After anticipating rising interest rates for years, investors’ expectations are finally coming to fruition. In the summer of 2016, the 10-year Treasury yield briefly dipped below 1.5%, as expectations of economic growth and inflation sagged. Things have since changed — at the end of April 2018, the 10-year Treasury yield surpassed 3% for the first time in four years (Chart 1), creating a ripple effect through financial markets. Market participants worry the long downward march in yields, which began in the 80s, may be over.
Changes in U.S. monetary and fiscal policy are likely to promote rising interest rates. Regarding monetary policy, the Federal Reserve (“the Fed”) continues to raise The Fed Funds Rate, which is the gauge for interest rates in the United States. The Fed is also trimming back its bond holdings amassed since the financial crisis, which will indirectly push interest rates higher when paired with fiscal policy changes.
On the fiscal policy side, government spending is projected to grow rapidly over the coming decade, driving the government to issue more bonds to finance its growing budget deficit. The potent combination of the Fed buying less bonds and the government issuing more bonds increases supply while demand remains stagnant. As a result, bond yields will rise until they become attractive investments again and push demand back in-line with supply.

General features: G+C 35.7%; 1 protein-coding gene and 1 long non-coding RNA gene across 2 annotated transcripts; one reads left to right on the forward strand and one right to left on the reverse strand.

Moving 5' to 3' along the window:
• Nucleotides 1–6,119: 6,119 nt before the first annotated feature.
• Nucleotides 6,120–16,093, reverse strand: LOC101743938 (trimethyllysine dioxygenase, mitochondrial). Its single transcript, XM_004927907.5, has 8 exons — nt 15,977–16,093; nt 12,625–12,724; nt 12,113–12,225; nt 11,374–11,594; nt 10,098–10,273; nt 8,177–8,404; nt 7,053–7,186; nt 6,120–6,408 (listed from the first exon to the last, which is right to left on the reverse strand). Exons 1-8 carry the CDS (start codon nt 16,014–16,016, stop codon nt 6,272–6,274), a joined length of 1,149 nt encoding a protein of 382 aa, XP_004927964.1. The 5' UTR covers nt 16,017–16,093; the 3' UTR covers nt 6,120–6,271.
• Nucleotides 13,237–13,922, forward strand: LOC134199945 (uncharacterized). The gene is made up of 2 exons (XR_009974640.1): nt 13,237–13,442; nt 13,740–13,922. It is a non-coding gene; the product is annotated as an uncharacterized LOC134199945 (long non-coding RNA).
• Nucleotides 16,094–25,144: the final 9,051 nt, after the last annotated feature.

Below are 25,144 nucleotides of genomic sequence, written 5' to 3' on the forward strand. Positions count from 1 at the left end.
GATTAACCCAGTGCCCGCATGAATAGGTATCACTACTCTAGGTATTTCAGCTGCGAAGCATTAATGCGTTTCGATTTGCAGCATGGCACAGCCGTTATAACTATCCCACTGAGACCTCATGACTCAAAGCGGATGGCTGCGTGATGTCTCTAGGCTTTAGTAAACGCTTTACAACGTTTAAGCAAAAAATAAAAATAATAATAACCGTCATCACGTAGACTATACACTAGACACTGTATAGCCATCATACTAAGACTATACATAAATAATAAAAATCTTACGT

The era of ultra-easy monetary policy and low interest rates approaches its end because the economy is the healthiest it has been since the Financial Crisis. Monetary policy tightening should be viewed positively, as it demonstrates the Fed’s confidence in the economic progress the U.S. has exhibited. However, interest rate hikes amplify the government’s cost of borrowing.
This more expensive borrowing will be coupled with the growing federal budget deficit. Recent tax cuts are expected to cost around $1T over the next decade, and the government budget deal passed in March adds to the $14.8T of U.S. national debt. Under current law, federal outlays in 2018 will be $4.1T, a number projected to grow at an average annual rate of 5.5% over the next decade and reach $7 trillion in 2028. Chart 2 highlights Social Security, Medicare, and net interest expenses account for more than two-thirds of that increase. The Congressional Budget Office (CBO) assumes Social Security and Medicare costs grow by approximately 6% per year, reflecting an increase in the number of beneficiaries and the amount of the average benefit. Outlays for net interest expense due to accumulating debt and rising interest rates are projected to be almost double what they are in 2018.